Frontwave Blog

Phishing Attacks: It’s Not Just Emails Anymore

Today, many cybercriminals are “going phishing.” That’s because it’s easy for them to reach a large number of users and it’s easy for the targeted victim to fall for the scam (talk about a win-win for fraudsters!). While you may not be likely to take the bait for the old “Nigerian Prince” scams and know some important tips to protect yourself in the world of cyberspace, cybercriminals are clever. They’re constantly changing up their tactics to get around technology through a variety of online attacks.

Rest assured, we have many layers of protection in place to keep your accounts secure here at Frontwave. But it’s still important to arm yourself with the latest information to help you stay one step ahead.

Phishing, Vishing and Smishing: What’s the Difference?

Phishing is a form of social engineering that can come to your inbox (email phishing), as a text (SMS phishing or smishing), or as a phone call (voice phishing or vishing). All have the end-goal of fooling you into giving up personal information or clicking on a malicious link. Regardless of how fraudsters reach you, once you take the bait, they can wreak havoc -- stealing money from your bank account, maxing out your credit cards, stealing your identity, or even locking you out of your own accounts.

While you might be familiar with some red flags to spot a regular phishing attack, vishing and smishing can be a little harder to identify. Because vishing and smishing attacks come straight to your phone, they tend to take on a more casual tone which is intended to throw you off your game and make you let your guard down.

How to Avoid Smishing and Vishing

Vishing and smishing often work hand in hand. These scams often begin with an informal text directing you to call a number, usually to “fix” an urgent issue. At the other end of the line is a fraudster ready to continue the scam. Other common tactics used in smishing scams are sending texts indicating there is “suspicious activity” on your bank account or sharing tracking information for a shipment with a link to learn more.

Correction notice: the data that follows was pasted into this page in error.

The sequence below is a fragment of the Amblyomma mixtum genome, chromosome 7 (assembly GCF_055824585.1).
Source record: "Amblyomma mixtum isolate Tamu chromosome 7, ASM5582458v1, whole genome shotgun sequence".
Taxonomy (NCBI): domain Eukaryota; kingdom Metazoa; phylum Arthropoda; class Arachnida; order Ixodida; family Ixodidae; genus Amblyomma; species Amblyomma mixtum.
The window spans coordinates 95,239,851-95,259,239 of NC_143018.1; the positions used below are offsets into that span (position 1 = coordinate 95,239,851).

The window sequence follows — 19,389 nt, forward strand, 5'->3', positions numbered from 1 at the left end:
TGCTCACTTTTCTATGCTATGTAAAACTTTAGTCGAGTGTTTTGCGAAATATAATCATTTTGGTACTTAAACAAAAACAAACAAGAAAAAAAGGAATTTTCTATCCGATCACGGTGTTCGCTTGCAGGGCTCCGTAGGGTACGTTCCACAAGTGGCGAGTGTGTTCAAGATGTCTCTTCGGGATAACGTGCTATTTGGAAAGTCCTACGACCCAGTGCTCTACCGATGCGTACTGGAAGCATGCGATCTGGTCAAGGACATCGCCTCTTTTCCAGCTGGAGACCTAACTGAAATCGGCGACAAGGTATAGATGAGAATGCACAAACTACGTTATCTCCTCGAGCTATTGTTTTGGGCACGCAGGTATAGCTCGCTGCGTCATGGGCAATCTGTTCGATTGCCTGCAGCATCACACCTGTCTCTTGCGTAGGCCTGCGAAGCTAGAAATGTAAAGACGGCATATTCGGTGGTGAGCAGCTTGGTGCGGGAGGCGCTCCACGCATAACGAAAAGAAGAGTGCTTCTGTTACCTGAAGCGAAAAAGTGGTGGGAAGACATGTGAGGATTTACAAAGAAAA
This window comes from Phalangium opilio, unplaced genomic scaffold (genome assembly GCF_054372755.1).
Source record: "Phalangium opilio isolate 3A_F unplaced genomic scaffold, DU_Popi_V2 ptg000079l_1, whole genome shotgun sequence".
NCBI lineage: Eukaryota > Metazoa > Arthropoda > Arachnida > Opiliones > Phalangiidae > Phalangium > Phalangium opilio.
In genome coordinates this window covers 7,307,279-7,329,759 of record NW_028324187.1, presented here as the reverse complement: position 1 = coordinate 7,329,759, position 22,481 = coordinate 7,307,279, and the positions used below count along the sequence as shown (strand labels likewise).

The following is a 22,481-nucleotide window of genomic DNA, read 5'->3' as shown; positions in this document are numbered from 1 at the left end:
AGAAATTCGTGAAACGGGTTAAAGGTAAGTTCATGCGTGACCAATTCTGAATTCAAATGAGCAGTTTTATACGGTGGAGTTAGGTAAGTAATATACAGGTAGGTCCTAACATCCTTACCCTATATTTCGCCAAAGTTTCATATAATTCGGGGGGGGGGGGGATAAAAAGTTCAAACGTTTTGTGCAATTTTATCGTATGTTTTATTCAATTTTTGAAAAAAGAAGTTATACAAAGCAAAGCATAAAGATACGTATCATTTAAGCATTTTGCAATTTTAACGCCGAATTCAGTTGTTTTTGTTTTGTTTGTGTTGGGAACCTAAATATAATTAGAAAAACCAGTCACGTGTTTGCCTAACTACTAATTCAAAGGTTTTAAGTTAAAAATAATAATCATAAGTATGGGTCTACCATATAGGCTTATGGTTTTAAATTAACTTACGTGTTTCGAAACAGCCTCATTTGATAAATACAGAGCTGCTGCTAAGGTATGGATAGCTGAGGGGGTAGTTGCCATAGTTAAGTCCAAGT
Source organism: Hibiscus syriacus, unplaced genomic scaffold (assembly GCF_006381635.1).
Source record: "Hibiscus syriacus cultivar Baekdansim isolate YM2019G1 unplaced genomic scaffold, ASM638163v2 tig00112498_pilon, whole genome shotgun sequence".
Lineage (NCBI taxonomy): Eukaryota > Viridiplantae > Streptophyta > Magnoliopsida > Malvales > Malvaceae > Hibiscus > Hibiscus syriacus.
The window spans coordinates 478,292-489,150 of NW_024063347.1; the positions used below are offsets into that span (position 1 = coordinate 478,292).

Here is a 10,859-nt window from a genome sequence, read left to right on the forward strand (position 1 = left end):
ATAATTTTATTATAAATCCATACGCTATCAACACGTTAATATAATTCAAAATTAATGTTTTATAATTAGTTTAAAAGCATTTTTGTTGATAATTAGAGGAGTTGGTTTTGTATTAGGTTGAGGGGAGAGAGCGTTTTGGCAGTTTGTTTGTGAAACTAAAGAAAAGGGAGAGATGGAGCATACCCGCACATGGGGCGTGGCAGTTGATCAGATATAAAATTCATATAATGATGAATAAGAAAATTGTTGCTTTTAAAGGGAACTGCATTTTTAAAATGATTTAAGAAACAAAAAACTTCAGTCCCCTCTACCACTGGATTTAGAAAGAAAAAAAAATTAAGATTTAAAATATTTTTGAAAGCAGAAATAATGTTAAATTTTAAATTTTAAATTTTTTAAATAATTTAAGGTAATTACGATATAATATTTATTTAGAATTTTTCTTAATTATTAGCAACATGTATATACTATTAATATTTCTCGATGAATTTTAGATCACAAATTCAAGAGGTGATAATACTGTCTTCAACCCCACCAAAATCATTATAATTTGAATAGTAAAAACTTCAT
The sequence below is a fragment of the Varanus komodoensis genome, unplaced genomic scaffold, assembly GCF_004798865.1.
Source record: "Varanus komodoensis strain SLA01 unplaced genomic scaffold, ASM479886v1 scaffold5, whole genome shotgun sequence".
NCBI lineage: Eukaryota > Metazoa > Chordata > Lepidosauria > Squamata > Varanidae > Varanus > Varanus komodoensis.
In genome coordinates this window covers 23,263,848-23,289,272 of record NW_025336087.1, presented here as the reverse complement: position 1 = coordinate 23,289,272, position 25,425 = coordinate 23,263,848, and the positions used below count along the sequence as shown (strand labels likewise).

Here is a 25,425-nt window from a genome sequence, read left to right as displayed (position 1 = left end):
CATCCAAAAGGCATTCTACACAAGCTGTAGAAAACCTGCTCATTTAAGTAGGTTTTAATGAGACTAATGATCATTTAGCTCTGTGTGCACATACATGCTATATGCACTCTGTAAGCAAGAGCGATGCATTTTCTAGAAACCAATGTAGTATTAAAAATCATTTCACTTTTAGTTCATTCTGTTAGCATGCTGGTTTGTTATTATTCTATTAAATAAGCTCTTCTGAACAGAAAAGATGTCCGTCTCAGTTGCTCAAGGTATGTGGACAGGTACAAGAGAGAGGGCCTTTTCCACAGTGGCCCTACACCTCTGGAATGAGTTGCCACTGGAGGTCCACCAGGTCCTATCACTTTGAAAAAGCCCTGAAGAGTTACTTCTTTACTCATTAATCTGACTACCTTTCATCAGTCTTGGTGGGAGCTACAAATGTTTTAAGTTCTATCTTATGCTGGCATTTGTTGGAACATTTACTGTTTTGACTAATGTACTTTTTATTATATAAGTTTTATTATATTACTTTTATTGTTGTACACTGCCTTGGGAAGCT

Sometimes vishers will call you directly first (usually from a number with a local area code) and ask you to share personal information, download a file in an email or transfer money to cover a fee or help a loved one.

If you suspect a call or text may be a scam, keep these helpful tips in mind:

  • Never share account information, temporary passcodes or other personal information over the phone or email, even if you believe you are communicating with someone you know.
  • Do not click on links sent to your phone. This could be a masked link to download malware on your device.
  • If you receive a threatening call or text, especially from a number you do not recognize, do not reply or hang up the phone. Even responding to a text with “STOP” can let the scammer know your number is active.
  • Look up call back numbers on the company’s website first to confirm it is a real number they use.
  • Be skeptical of texts from 4-digit numbers. These are often used in smishing scams.
  • Ask questions to verify who you are speaking with. Vishers may learn information about you to build trust then use those personal details to trick you into giving up more information.
  • Add your number to the Do Not Call Registry. Once you’re on the list, reputable companies generally will not contact you, which will help you identify fraudulent callers who may be trying to scam you.

Phishing Really Can Happen to Anyone

Remember, Frontwave will never call, text or email you to ask for personal information such as your username, card number or CVV security codes. If you see suspicious activity on your account or believe you may have fallen victim to a scam, contact us immediately at 800.736.4500. We’re here to help.

For more tips on keeping your Frontwave accounts secure, visit our Security Information page.